by Chris Curtis
Friday, 18
June 2021
Explainer
11:56

Here’s what the Amersham by-election doesn’t mean

A weird result may not tell us much about the national picture
by Chris Curtis
Lib Dem Sarah Green is the first non-Conservative MP since the constituency was formed. Credit: Getty

One of the big trends in polling over the past decade is that voters are becoming less loyal to political parties. Rather than faithfully dragging themselves to the polling station to vote for their preferred team, greater numbers than ever are taking a “Compare the Market” approach to elections. 

Analysis by the British Election Study Team October 2019 showed that “the 2015 and 2017 general elections were the most volatile we have seen in modern times” driven by “a long-term trend of partisan dealignment (weakening party identification) amongst voters.”

And it is this drop in party loyalty which is making British politics a lot weirder.

During 2019 we also saw extreme movements in support for political parties with the Conservatives falling to 17% in the polls as their voters bled away to the Brexit party. Just months later they bounced back to a landslide victory, winning seats across the Midlands and the North from voters who were once loyal to the Labour Party.

This weirdness is playing out on a local level as well as a national one, with last night’s Chesham and Amersham by-election the most recent example. If the result had followed national trends, Boris Johnson would already be halfway up the Metropolitan line to celebrate his party’s increased majority, after the Lib Dems fell into third. 

Instead, Ed Davey’s party leveraged local factors, most notably planning reform and High Speed Two, to pull off a shocking 25-point swing against the incumbents.

This isn’t the first-time local factors have mattered in politics, and it isn’t the first time we have seen a weird by-election result. But the fact that such dramatic results are happening on such a frequent basis is undoubtedly caused by this decline in party loyalty. The less loyal voters are to the Tories, the more open they will be to Lib Dem arguments around planning and High Speed Two.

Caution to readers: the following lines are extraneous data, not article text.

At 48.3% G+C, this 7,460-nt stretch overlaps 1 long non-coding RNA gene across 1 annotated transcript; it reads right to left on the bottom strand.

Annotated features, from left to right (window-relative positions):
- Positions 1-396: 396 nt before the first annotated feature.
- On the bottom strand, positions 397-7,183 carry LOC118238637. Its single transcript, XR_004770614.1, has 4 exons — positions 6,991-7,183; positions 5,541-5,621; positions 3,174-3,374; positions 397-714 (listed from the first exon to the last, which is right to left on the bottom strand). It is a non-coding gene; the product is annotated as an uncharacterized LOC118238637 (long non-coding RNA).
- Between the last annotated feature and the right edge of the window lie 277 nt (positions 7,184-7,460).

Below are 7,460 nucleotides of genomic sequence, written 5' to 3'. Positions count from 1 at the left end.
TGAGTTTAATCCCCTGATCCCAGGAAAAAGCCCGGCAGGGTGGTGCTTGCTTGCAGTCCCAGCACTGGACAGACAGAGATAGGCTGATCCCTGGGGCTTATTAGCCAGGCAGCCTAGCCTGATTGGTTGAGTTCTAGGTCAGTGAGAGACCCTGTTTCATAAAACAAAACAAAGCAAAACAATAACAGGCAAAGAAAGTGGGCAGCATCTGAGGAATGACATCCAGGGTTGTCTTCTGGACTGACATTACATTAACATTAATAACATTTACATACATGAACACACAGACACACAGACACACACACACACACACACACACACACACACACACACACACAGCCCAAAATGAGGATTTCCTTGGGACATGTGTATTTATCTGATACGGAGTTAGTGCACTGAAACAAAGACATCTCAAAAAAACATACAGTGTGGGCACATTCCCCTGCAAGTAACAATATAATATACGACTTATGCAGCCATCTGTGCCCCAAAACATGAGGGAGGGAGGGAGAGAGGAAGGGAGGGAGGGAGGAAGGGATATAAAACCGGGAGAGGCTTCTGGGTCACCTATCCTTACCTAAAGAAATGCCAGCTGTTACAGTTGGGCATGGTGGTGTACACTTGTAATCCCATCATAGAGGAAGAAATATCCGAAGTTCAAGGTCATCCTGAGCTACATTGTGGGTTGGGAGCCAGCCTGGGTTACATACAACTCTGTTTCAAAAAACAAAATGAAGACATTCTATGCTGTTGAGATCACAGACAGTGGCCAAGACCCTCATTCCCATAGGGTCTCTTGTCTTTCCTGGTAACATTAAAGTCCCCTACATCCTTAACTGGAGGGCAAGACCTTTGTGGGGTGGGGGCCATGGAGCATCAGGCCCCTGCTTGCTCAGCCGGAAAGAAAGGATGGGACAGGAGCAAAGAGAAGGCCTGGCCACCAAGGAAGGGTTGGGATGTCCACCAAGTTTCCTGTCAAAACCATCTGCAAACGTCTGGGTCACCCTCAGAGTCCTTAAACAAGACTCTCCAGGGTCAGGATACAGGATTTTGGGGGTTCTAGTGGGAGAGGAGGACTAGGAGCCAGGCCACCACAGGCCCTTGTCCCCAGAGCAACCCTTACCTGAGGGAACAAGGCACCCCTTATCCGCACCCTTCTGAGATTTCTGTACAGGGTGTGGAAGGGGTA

Just like declining loyalty towards the Labour Party in Hartlepool meant voters were more open to Conservative arguments on their levelling up agenda.

The conversation now turns to what this means for the Conservatives. This decline in party allegiance means there are now no voter blocks that parties can take for granted. Therefore, there will always be a risk that what happened to Labour in the “Red Wall” could also happen to the Conservatives across the South. 

But I would still be wary about making any confident predictions. Just because a voter group is less loyal, doesn’t mean they will inevitably leave you. And the national polls still show the Tories are still riding high among all their key voter groups, with good approval ratings for Boris Johnson off the back of the successful vaccine rollout.

The only thing we can really be confident about is that politics is going to continue to produce a lot more weirdness.

Chris Curtis is a senior research manager at Opinium.

Join the discussion


  • The electorate here has now learnt it can pull politicians and the major parties around like marionettes. The kicker was the Euro elections during the dog days of the Brexit impasse at Westminster in 2019. We, the electorate joyfully decided to give both major parties a good kicking, and the Tories got their lowest ever vote share, basically doing for May, with both main parties but especially the Tories facing an existential threat. In typical Tory fashion, the Conservatives learnt the lessons fast, ditched May, and silenced their Europhilic wing. Labour buried it’s head in the sand and is still paying the price.

    And it seems to me the traditional perception, that politicians are the puppet masters manipulating the minds of us plebs with cunning narratives, is no longer valid. It is the other way round – politicians are projections of groundroots groundswells of hopes, fears, wishes, desires, anxieties; the leaders themselves buffeted by the wants of the mass of people who essentially created them. Like Brian from Life of Brian.

  • This seat is a poison chalice. On the one hand LibDems got support from long-term locals who don’t want any building – HS2, housing, or otherwise – in their backyard.
    And the rest of the support was from the younger ‘metropolitan liberal’ set fleeing London, who want places to live.

  • Yes. I would add that plenty of woke damage can be orchestrated at local levels too – unions, councils, well-meaning do-gooders.

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